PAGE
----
Today, we do not discuss either the premise of the albus paradox or the solution usually given by cosmological arguments, such as the finite age of the universe. We want to talk about the hypothesis in that argument: night is dark.

Is it really night? Obviously, if we call darkness “the lack of light to perceive things” and regard light as electromagnetic radiation perceived by human eyes, then night is dark. However, if we regard the physical definition of light as all electromagnetic radiation, including optics, X-ray, infrared and so on, as we said in previous articles, if we use super powerful telescopes, the answer is completely different: the night is not dark, photons constantly come in from us, that is, there is light during the day and at night.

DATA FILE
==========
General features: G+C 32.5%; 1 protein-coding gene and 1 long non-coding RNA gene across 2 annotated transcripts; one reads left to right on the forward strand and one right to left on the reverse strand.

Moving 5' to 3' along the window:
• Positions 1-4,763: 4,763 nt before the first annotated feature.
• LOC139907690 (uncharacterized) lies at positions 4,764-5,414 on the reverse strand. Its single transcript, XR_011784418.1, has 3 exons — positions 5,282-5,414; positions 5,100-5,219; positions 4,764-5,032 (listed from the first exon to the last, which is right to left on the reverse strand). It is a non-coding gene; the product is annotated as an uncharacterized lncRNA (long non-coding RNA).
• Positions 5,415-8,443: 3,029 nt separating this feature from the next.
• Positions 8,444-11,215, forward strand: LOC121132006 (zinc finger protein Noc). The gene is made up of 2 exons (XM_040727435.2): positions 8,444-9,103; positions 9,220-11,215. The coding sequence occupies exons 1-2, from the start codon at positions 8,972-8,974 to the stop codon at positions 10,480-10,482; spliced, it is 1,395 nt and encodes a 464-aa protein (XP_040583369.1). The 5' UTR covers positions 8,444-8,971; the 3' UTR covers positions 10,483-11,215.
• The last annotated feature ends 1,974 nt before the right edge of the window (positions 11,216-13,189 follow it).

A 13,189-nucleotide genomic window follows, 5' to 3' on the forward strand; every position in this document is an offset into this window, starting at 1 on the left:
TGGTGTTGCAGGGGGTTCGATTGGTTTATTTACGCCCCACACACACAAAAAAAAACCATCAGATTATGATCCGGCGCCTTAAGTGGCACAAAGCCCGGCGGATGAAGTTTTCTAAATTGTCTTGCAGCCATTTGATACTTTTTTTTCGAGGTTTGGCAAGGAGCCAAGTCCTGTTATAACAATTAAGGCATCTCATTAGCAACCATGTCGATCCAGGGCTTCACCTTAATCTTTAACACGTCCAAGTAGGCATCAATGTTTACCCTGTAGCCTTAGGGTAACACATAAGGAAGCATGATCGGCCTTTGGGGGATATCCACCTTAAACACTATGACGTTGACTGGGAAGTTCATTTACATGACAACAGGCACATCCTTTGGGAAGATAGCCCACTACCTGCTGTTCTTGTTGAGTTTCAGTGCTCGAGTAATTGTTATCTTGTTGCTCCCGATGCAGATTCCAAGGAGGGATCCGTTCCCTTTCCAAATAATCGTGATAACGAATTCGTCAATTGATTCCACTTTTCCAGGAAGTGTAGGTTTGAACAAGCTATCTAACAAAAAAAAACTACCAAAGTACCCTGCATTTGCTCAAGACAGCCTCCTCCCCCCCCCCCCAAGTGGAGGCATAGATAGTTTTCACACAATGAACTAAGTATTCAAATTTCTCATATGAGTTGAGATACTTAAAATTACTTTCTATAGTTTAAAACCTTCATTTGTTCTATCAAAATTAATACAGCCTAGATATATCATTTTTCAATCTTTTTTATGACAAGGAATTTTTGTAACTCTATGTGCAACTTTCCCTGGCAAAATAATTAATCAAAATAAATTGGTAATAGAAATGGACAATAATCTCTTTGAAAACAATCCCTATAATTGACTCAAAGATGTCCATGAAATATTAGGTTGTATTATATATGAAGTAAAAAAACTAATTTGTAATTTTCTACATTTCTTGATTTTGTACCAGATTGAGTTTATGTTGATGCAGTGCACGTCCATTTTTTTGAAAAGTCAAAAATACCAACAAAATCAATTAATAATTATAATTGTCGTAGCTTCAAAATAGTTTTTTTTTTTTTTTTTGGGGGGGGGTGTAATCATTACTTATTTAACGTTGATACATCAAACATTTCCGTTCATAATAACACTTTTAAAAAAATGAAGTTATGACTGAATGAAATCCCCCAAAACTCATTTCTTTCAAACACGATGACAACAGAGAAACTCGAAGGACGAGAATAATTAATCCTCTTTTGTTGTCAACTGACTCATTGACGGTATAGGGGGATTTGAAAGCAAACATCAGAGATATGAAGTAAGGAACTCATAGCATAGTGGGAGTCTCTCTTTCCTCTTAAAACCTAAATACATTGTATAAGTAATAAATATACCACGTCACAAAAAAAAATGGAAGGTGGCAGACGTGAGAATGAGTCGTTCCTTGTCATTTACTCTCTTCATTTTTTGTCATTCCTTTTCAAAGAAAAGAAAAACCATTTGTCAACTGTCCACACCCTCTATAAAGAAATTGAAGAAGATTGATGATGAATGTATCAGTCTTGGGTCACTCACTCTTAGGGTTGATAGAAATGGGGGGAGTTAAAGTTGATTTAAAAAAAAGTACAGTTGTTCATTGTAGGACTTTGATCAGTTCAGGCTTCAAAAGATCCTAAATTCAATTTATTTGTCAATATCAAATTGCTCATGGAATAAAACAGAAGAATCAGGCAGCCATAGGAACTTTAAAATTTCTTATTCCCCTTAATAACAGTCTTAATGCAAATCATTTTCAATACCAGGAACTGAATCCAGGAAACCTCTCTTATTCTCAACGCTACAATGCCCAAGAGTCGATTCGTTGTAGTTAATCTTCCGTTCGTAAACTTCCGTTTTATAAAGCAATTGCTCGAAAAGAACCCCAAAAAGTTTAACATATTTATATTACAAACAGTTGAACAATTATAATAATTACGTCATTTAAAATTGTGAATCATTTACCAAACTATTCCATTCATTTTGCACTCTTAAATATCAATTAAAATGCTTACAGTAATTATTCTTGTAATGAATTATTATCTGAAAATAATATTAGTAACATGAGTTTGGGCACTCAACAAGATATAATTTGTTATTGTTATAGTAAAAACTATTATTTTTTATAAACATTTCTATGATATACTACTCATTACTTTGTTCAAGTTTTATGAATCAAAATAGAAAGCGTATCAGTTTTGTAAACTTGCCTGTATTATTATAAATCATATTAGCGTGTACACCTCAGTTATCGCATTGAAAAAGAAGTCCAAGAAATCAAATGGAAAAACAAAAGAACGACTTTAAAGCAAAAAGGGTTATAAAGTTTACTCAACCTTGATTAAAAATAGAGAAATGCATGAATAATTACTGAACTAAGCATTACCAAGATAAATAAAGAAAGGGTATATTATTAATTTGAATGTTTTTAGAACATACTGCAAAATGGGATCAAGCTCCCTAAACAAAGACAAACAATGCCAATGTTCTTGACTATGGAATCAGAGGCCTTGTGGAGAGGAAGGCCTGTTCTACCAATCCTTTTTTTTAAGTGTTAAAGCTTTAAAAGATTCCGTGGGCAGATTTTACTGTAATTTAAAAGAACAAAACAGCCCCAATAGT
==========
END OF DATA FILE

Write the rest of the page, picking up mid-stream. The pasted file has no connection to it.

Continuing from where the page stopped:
Not only is the night not dark, but the universe is not dark, because it is full of photons and electromagnetic radiation. There are basically two types of photons that fill the universe, and there are two origins. First of all, any object will emit electromagnetic radiation at a certain temperature. Well, if we think of the universe as an object, it will emit photons (or we won’t complicate it) and fill the space-time. This is the so-called background cosmic radiation. Its existence was predicted around 1950. We first detected it in 1964, which is one of the major tests for the correctness of the big bang theory. It is estimated that there are almost one-fifth of photons (1 and 90 zeros) in the whole universe, which is about a quarter of the volume of milk. Is that more or less? Everything is relative. Compared with the amount of sand grains on all the beaches in the world, it is estimated to be about 1000 trillion (1 and 21 zeros), because it is very large. Compared with the number of protons and neutrons in the universe, even if we multiply by 3 to get the number of quarks, or we add the number of electrons, the total number of photons in the cosmic background radiation is still one billion times the number of particles. In quantity, photons dominate the universe.